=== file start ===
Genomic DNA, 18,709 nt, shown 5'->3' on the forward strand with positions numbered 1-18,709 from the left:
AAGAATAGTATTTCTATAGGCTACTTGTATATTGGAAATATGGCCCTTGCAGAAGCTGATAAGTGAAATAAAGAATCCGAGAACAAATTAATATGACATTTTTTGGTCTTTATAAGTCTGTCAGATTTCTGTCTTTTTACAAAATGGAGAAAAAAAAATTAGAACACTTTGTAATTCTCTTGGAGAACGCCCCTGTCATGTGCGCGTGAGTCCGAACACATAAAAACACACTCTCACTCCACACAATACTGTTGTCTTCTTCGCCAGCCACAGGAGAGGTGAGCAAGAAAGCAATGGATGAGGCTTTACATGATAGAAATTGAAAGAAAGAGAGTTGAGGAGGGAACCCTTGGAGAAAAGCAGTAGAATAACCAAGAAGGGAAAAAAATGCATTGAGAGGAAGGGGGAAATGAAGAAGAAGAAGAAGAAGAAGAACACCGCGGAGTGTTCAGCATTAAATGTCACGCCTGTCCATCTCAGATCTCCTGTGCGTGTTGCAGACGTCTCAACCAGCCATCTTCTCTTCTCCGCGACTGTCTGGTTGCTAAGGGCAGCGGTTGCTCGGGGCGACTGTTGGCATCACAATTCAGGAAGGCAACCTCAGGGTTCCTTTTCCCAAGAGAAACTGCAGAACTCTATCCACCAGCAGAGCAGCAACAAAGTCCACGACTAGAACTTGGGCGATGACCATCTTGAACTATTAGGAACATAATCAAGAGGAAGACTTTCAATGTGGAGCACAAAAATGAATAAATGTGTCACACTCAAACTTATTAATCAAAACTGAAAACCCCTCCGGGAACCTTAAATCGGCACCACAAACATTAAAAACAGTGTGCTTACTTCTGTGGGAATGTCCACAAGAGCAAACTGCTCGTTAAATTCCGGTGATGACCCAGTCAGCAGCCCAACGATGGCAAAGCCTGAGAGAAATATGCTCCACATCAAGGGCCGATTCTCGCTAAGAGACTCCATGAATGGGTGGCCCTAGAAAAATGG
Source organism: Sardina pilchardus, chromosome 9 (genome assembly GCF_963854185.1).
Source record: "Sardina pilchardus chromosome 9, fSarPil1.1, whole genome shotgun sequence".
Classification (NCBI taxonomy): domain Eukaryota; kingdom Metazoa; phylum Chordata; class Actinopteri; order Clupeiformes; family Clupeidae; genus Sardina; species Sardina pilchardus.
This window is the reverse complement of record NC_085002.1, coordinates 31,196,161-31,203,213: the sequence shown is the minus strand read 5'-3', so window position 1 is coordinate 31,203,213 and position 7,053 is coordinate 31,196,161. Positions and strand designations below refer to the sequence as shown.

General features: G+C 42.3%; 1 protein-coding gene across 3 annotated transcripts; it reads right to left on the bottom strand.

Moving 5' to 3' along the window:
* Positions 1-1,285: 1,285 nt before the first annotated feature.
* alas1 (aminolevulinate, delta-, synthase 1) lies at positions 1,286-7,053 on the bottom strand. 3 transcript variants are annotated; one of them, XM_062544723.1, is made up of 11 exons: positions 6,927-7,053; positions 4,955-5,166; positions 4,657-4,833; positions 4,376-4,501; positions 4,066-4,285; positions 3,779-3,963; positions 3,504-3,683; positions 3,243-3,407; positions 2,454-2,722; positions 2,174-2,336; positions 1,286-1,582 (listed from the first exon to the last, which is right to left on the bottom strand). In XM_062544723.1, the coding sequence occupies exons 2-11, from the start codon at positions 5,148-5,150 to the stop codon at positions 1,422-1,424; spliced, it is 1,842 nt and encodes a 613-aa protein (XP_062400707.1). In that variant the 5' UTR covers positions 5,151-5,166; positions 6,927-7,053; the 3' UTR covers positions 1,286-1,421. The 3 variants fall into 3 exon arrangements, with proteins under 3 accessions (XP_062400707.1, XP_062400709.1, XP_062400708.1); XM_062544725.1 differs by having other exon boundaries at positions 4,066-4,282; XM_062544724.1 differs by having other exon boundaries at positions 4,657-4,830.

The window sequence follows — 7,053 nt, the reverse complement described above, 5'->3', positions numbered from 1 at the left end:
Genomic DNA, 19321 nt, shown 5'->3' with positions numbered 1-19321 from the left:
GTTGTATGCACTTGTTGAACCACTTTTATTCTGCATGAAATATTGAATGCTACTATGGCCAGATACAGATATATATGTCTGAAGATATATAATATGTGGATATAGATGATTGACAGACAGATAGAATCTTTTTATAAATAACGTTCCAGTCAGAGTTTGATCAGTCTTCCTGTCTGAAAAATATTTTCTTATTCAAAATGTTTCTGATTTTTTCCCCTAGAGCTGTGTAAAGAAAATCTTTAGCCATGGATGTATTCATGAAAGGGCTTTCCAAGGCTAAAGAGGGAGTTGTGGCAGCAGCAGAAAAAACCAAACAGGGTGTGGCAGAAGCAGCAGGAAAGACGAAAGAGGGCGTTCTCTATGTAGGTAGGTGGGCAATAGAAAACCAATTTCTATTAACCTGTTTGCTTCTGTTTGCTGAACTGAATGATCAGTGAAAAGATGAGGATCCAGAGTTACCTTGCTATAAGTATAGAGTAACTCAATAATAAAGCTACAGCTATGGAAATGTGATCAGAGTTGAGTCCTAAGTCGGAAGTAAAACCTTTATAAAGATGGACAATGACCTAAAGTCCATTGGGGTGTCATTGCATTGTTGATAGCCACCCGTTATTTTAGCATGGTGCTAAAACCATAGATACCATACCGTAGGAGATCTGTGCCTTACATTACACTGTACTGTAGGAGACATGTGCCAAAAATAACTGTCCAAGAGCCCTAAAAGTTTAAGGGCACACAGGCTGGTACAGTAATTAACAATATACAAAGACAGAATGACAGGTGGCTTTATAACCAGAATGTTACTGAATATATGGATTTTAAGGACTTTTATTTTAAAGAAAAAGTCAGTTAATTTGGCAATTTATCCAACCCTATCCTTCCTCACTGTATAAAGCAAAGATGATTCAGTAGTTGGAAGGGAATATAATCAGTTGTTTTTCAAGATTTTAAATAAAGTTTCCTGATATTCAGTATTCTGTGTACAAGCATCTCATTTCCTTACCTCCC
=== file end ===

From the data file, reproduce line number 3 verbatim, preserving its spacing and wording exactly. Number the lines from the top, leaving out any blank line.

Source organism: Sardina pilchardus, chromosome 9 (genome assembly GCF_963854185.1).